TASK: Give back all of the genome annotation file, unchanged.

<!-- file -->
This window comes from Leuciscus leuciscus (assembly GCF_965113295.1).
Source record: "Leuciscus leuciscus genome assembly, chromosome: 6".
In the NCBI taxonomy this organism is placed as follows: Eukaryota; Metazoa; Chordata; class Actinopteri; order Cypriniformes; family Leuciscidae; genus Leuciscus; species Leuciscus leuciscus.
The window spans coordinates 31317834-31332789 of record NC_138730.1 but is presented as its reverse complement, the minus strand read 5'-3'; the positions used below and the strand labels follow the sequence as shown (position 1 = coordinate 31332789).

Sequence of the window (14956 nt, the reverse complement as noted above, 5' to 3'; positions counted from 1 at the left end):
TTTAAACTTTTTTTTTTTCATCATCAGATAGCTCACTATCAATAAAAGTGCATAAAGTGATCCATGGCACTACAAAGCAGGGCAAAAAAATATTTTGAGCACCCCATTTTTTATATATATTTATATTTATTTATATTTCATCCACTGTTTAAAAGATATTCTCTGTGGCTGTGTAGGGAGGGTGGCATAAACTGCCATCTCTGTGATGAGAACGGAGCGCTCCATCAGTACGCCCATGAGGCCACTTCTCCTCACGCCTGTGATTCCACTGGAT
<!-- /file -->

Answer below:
This window comes from Leuciscus leuciscus (assembly GCF_965113295.1).
Source record: "Leuciscus leuciscus genome assembly, chromosome: 6".
In the NCBI taxonomy this organism is placed as follows: Eukaryota; Metazoa; Chordata; class Actinopteri; order Cypriniformes; family Leuciscidae; genus Leuciscus; species Leuciscus leuciscus.
The window spans coordinates 31317834-31332789 of record NC_138730.1 but is presented as its reverse complement, the minus strand read 5'-3'; the positions used below and the strand labels follow the sequence as shown (position 1 = coordinate 31332789).

Sequence of the window (14956 nt, the reverse complement as noted above, 5' to 3'; positions counted from 1 at the left end):
TTTAAACTTTTTTTTTTTCATCATCAGATAGCTCACTATCAATAAAAGTGCATAAAGTGATCCATGGCACTACAAAGCAGGGCAAAAAAATATTTTGAGCACCCCATTTTTTATATATATTTATATTTATTTATATTTCATCCACTGTTTAAAAGATATTCTCTGTGGCTGTGTAGGGAGGGTGGCATAAACTGCCATCTCTGTGATGAGAACGGAGCGCTCCATCAGTACGCCCATGAGGCCACTTCTCCTCACGCCTGTGATTCCACTGGAT